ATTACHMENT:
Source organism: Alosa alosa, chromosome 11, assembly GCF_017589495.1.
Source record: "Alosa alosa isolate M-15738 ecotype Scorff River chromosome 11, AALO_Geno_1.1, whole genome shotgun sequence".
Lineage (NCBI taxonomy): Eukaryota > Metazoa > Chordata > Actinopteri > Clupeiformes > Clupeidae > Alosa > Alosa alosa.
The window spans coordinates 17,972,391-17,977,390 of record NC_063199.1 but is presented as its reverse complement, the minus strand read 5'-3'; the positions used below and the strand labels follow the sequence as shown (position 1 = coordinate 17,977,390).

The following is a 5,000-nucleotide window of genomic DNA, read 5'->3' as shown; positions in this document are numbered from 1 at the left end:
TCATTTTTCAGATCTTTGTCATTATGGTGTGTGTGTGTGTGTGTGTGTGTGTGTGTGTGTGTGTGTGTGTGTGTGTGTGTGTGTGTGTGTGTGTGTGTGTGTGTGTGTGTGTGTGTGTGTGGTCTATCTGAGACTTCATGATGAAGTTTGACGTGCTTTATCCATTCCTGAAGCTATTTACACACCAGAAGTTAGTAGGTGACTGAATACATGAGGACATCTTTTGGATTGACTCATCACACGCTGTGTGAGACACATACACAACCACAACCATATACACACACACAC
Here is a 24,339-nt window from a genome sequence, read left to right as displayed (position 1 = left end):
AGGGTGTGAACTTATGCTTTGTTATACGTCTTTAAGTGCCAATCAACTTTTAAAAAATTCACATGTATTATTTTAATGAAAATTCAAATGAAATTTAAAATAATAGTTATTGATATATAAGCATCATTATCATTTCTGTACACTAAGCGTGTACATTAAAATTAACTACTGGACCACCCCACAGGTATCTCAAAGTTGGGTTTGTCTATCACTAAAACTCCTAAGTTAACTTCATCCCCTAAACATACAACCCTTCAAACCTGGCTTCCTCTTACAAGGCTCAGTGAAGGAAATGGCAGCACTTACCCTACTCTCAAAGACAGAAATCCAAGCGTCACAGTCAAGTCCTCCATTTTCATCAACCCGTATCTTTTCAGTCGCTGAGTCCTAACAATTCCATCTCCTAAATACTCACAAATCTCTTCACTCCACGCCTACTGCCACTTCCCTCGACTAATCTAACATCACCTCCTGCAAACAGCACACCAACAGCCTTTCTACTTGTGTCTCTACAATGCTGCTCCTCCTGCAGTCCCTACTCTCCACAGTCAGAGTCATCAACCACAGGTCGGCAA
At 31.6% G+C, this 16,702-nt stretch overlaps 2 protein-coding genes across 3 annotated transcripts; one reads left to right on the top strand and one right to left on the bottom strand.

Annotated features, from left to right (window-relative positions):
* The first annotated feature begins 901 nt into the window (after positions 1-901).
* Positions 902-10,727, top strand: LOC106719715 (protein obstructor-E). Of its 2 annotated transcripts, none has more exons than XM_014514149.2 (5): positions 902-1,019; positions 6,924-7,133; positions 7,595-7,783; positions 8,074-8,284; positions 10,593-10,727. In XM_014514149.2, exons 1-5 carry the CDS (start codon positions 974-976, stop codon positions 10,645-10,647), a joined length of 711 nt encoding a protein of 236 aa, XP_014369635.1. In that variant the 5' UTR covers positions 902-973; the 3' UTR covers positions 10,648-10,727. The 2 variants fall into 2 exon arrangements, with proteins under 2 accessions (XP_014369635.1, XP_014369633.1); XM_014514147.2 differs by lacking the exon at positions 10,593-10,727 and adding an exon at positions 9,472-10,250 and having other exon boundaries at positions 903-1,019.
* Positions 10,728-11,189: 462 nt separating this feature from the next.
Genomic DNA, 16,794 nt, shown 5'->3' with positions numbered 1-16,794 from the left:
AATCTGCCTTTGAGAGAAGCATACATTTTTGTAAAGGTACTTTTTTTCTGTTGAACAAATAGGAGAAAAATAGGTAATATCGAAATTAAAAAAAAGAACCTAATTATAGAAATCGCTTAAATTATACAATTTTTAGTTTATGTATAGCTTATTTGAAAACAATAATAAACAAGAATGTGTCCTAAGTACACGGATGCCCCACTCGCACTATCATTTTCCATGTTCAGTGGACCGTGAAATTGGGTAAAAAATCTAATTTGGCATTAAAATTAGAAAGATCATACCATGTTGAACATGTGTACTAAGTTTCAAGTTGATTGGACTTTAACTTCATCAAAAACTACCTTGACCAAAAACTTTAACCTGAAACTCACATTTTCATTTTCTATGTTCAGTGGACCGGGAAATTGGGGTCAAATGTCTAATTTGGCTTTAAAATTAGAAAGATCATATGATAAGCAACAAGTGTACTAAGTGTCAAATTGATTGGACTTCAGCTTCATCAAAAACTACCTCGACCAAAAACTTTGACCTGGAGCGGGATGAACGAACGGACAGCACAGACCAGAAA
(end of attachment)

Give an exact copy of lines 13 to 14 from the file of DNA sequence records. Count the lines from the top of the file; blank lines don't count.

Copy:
* Positions 10,728-11,189: 462 nt separating this feature from the next.
Genomic DNA, 16,794 nt, shown 5'->3' with positions numbered 1-16,794 from the left: